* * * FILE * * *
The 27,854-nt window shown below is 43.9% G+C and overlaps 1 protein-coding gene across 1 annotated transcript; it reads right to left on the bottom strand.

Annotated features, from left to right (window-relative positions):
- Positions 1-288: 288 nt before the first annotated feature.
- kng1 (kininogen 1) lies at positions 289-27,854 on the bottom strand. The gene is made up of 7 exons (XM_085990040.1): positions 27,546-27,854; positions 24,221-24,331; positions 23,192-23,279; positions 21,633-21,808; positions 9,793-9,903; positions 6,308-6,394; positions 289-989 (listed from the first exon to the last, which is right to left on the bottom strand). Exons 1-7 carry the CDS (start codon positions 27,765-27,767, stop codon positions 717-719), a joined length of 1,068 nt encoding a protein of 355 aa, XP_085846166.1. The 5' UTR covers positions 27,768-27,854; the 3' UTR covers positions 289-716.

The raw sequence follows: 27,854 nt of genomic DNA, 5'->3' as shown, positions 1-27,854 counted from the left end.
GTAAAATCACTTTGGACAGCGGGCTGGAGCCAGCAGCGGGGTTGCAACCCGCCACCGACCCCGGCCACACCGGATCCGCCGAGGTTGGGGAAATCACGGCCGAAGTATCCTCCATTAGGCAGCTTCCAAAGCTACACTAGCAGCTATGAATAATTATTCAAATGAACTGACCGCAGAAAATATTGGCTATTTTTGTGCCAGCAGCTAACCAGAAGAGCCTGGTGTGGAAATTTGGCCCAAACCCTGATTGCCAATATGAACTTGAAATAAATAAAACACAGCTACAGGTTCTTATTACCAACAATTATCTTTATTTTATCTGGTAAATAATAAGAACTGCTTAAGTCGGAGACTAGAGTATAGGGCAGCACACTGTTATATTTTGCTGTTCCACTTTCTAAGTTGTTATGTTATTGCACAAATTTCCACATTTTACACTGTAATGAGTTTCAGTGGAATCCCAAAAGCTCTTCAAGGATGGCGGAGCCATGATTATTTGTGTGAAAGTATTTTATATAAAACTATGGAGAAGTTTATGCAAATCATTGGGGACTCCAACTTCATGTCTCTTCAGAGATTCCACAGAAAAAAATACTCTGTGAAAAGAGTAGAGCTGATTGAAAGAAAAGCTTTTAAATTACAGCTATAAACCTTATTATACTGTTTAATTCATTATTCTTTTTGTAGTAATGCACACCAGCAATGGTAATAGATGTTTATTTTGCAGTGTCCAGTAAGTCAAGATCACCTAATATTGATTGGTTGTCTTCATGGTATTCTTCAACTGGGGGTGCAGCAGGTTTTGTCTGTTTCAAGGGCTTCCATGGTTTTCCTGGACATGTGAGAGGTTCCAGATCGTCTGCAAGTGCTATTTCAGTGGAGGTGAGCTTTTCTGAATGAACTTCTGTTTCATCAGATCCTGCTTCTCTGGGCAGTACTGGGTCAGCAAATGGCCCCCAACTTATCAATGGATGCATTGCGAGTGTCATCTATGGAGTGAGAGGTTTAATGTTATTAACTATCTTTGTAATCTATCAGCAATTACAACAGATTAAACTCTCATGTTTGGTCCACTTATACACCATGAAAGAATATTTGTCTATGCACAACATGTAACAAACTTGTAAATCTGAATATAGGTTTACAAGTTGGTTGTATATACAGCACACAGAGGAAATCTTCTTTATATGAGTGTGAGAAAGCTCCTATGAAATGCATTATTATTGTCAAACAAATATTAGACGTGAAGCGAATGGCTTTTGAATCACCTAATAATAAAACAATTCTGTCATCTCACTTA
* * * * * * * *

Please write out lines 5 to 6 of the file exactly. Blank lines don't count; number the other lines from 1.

The raw sequence follows: 27,854 nt of genomic DNA, 5'->3' as shown, positions 1-27,854 counted from the left end.
GTAAAATCACTTTGGACAGCGGGCTGGAGCCAGCAGCGGGGTTGCAACCCGCCACCGACCCCGGCCACACCGGATCCGCCGAGGTTGGGGAAATCACGGCCGAAGTATCCTCCATTAGGCAGCTTCCAAAGCTACACTAGCAGCTATGAATAATTATTCAAATGAACTGACCGCAGAAAATATTGGCTATTTTTGTGCCAGCAGCTAACCAGAAGAGCCTGGTGTGGAAATTTGGCCCAAACCCTGATTGCCAATATGAACTTGAAATAAATAAAACACAGCTACAGGTTCTTATTACCAACAATTATCTTTATTTTATCTGGTAAATAATAAGAACTGCTTAAGTCGGAGACTAGAGTATAGGGCAGCACACTGTTATATTTTGCTGTTCCACTTTCTAAGTTGTTATGTTATTGCACAAATTTCCACATTTTACACTGTAATGAGTTTCAGTGGAATCCCAAAAGCTCTTCAAGGATGGCGGAGCCATGATTATTTGTGTGAAAGTATTTTATATAAAACTATGGAGAAGTTTATGCAAATCATTGGGGACTCCAACTTCATGTCTCTTCAGAGATTCCACAGAAAAAAATACTCTGTGAAAAGAGTAGAGCTGATTGAAAGAAAAGCTTTTAAATTACAGCTATAAACCTTATTATACTGTTTAATTCATTATTCTTTTTGTAGTAATGCACACCAGCAATGGTAATAGATGTTTATTTTGCAGTGTCCAGTAAGTCAAGATCACCTAATATTGATTGGTTGTCTTCATGGTATTCTTCAACTGGGGGTGCAGCAGGTTTTGTCTGTTTCAAGGGCTTCCATGGTTTTCCTGGACATGTGAGAGGTTCCAGATCGTCTGCAAGTGCTATTTCAGTGGAGGTGAGCTTTTCTGAATGAACTTCTGTTTCATCAGATCCTGCTTCTCTGGGCAGTACTGGGTCAGCAAATGGCCCCCAACTTATCAATGGATGCATTGCGAGTGTCATCTATGGAGTGAGAGGTTTAATGTTATTAACTATCTTTGTAATCTATCAGCAATTACAACAGATTAAACTCTCATGTTTGGTCCACTTATACACCATGAAAGAATATTTGTCTATGCACAACATGTAACAAACTTGTAAATCTGAATATAGGTTTACAAGTTGGTTGTATATACAGCACACAGAGGAAATCTTCTTTATATGAGTGTGAGAAAGCTCCTATGAAATGCATTATTATTGTCAAACAAATATTAGACGTGAAGCGAATGGCTTTTGAATCACCTAATAATAAAACAATTCTGTCATCTCACTTA